Ordained by God

In today’s blog I explore the question, “What does it mean to be “priest?”  Raised in an Institution that doesn’t honor women’s call to ordination/the priesthood, how does one authentically live out that call?

 

Blaming Jeff

Ok, not really, but it makes a good headline, doesn’t it!  And in a way, I do have to blame Jeff (as in Fr. Jeff now Pastor Jeff…the one I talked about yesterday) for apparently planting the seed of this discontent that has somehow found its way into my heart.  After posting yesterday’s blog about how Jeff was the one to point out my Introvert, he emailed me and told me of the “coincidence” of yesterday’s post as he was, on that very day, celebrating the 25th anniversary of his ordination to the priesthood.  Then one of the readers of this blog in her comments observed that I was living out my call to be priest.  THEN….I had a dream of meeting two Franciscan priests who believed in women’s ordination and who readily ordained women,  and who handed me the paperwork necessary to begin that process.   So……what is God trying to tell me through all of these “God-cidences?”  Am I being called to find a church that will recognize my call to priesthood and honor it through formal ordination.  UM……I tried that one on for size a few years back and I can absolutely tell you it did NOT fit! 

How I’m NOT Called to Be Priest

A few years back, I did find a church that would have readily acknowledged my call to priesthood and would have happily honored it through ordination.  I know that I am a total brat, and that this would not be the case for many, but in the end, it was about the clothes.  (not really, but it was sure part of it).  I could not think of donning an outfit that somehow set me apart from the people to whom I would be ministering….even if the outfit were only used for ritual, I could not do it.  Plus, none of the “outfit” companies have yet designed anything that even remotely looks good on a woman…it all looks like the male version, except with a skirt.  BLECH!  What I could consider was donning the humble, brown hooded habit of the Franciscans, but the black shirt and white collar topped off with the ceremonial white vestments, then chasuble, then stole?  Nope, not for me.  To me, all those acutrements spoke only of separation.  “See, I am different than you, I am more important because I get to wear these clothes, and if I’m really important I get to wear a funny hat.”  There was something in all this clothing stuff that seemed contrary to Jesus’ message of Oneness.  Jesus didn’t wear a special dress, he wore what the people around him wore… a humble rough-hewn mantel and a pair of dusty sandals.  No collar, no dress, no special hat.  So, if I am to be priest, why would I be any different than the greatest priest of all?  Why wouldn’t I wear what everyone else is wearing?  Yea, maybe I would dress up a bit while presiding over mass (if I were even called to do this), but nothing that would set me apart from the rest.  I don’t mean to dishonor those who have chosen the formal ordination path and who humbly don the required attire of the priesthood, and I know many would argue with me that the garments represent humility, I just have to say that the people sitting in the pew view it differently.  To them, you’re wearing the collar and the robes and therefore you are different and somehow better.  I’m just sayin.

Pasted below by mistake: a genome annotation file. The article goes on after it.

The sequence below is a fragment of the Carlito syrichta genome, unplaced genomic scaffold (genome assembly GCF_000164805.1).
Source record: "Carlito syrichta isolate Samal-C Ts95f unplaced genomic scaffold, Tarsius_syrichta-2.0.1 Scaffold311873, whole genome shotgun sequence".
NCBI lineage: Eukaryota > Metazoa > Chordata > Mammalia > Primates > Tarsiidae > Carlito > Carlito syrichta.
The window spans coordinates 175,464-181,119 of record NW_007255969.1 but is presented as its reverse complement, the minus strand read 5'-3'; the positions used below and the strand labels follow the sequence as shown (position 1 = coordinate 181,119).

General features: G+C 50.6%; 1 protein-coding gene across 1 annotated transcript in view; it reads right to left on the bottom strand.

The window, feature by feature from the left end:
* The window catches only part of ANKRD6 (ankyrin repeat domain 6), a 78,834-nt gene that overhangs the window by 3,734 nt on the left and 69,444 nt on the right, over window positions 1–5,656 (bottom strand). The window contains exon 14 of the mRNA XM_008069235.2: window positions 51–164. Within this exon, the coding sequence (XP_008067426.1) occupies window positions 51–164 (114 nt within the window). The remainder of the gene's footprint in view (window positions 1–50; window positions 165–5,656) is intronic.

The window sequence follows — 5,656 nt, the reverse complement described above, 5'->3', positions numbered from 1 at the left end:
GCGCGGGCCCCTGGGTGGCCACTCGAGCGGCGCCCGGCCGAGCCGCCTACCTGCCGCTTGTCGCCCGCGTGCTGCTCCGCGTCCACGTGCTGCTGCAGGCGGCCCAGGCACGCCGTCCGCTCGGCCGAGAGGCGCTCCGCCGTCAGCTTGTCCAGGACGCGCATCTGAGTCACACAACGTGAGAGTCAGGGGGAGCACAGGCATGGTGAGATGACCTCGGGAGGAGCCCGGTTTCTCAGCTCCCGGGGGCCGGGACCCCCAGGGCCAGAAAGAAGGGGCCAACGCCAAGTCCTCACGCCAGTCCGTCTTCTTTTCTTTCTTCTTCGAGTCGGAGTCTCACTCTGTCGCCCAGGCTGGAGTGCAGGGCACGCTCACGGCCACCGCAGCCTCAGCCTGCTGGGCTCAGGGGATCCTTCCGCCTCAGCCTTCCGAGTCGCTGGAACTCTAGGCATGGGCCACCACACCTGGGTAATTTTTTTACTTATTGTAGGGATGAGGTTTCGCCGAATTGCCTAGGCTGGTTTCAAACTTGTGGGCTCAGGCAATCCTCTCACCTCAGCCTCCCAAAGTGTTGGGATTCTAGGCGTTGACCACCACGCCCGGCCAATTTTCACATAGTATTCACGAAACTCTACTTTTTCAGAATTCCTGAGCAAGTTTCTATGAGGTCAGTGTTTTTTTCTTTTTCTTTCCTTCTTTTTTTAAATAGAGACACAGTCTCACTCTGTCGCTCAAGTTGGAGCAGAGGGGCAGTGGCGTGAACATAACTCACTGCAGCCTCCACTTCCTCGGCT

What is a Priest Called to Do?